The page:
“…all team aggression, all raiding, and all wars are ultimately about resources, even if the combatants aren’t consciously aware of it. All life, in fact, at its most fundamental level is about competition for resources. Evolution has been driven by this competition for billions of years, and today’s animals, plants, bacteria, protozoa, and fungi all exist because they competed successfully with their rivals in the past. If we are to have any chance of avoiding the wars of tomorrow, as the destructive power of today’s weapons tells us we must, then we have to address this most basic of biological problems: The fact that as the population of any species grows, the pressure on its natural resources increases and competition becomes more severe…Biology has invented a million ways for plants and animals to compete with each other. A tree may compete for light by growing taller; early mammals competed with dinosaurs by only coming out at night; humans and chimpanzees—especially the males—compete for food, space, and reproductive opportunities by fighting with each other. Human wars may come wrapped in a veneer of religion or political philosophy, but the battle for resources is usually just below the surface…In World War II, the need for land and resources was expressed as Hitler’s concept of lebensraum, or “living space.” “The aim [of] the efforts and sacrifices of the German people in this war,” he wrote, “must be to win territory in the East for the German people.” The Japanese attacked Pearl Harbor because they knew they had to destroy the American Pacific fleet if they were to access the Indonesian oil they needed to supply their industries.”

“The population of Rwanda was two million people in 1950, and on average each woman had almost 8 children. By 1994, average family size had fallen slightly to 6.2, but the population had quadrupled to almost eight million, resulting in a population density of 292 people per square kilometer, the highest in all of Africa. James Fairhead, an anthropologist from the School of Oriental and African Studies in London, adds an economic dimension to the analysis. Preceding the Rwanda genocide, Fairhead points out, agricultural land prices had reached an astronomical $4,000 per hectare in a country where many people lived on less than $500 a year. “Land,” Fairhead concludes, “is worth fighting for and defending.” Tragically, the fighting which took place in 1994 left between 500,000 and one million dead. It was cast as an ethnic conflict, and senseless. Once its roots in resource competition are laid bare, however, the violent extermination of an identifiable outgroup takes on the all-too familiar logic of team aggression.”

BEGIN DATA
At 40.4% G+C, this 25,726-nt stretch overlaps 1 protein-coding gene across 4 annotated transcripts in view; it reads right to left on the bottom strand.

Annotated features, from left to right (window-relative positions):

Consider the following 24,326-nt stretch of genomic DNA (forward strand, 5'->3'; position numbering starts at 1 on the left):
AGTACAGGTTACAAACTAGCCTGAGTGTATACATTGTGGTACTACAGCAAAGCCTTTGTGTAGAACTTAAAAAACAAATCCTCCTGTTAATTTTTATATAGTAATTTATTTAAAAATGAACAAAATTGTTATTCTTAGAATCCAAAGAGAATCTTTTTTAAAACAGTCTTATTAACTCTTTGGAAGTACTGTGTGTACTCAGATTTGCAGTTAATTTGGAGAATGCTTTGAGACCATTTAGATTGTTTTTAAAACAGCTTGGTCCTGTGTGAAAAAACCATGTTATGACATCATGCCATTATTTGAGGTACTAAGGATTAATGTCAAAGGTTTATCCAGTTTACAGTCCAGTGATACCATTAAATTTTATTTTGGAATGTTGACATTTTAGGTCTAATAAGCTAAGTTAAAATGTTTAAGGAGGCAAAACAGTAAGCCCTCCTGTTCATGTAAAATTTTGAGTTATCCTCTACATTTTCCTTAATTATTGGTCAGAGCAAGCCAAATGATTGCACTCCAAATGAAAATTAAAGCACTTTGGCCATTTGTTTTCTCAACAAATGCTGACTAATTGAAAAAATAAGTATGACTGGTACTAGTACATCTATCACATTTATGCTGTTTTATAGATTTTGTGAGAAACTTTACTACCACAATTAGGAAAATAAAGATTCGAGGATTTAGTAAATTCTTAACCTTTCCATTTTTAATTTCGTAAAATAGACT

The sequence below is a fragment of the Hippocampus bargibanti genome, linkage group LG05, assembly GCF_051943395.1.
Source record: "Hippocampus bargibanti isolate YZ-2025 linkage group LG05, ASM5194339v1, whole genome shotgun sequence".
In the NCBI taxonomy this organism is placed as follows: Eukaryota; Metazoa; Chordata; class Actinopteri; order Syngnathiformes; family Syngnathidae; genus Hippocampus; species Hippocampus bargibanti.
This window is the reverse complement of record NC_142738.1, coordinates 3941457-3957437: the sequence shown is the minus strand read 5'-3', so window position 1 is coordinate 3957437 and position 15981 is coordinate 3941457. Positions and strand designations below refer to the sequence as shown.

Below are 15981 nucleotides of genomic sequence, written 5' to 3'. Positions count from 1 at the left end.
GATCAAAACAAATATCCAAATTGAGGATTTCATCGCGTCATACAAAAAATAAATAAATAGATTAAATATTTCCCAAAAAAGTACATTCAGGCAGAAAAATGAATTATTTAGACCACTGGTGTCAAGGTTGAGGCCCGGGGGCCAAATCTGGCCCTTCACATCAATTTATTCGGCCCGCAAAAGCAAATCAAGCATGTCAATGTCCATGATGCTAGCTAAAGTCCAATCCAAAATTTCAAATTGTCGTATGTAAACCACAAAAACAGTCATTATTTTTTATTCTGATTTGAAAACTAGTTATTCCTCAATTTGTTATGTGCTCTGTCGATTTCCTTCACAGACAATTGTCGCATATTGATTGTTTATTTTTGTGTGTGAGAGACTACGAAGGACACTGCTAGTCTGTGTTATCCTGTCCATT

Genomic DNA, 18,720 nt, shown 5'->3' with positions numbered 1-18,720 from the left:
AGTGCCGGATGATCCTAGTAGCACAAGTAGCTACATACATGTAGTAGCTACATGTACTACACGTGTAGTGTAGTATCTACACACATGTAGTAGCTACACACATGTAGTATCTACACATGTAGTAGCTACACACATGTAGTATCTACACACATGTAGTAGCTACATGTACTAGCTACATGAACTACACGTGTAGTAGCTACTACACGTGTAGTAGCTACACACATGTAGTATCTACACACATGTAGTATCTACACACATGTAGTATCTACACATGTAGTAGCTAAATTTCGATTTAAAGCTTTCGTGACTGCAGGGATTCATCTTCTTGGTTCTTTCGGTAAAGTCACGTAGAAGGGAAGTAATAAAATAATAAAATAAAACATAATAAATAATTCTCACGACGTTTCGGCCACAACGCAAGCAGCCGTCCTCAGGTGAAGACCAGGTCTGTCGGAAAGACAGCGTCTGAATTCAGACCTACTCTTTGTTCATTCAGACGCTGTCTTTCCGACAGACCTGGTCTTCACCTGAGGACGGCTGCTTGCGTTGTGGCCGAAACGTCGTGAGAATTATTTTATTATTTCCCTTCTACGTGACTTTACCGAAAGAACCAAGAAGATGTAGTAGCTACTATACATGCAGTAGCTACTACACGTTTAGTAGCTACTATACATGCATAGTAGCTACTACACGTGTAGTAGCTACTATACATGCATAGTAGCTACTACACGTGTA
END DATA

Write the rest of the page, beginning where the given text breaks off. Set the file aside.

“For billions of years, evolution has been driven by competition caused by the simple fact that, left unchecked, all living things can reproduce faster than their environment can sustain. Our population growth today is largely unchecked by hunger, disease, or predators, and it is highly likely that our numbers and industrial demands have already exceeded the environment’s capacity to support them. Mathias Wackernagel in California, Norman Myers in England, and others calculate that we may have exceeded Earth’s carrying capacity as long ago as 1975. According to these calculations, we already need a planet 20 percent larger than the one we have. Such estimates are difficult to make and open to criticism. But it doesn’t take much more than an open set of eyes to realize that current human population growth and economic expansion are going to be impossible to sustain in the long term. competition for resources is about to increase markedly.”

Check Wired.com for more.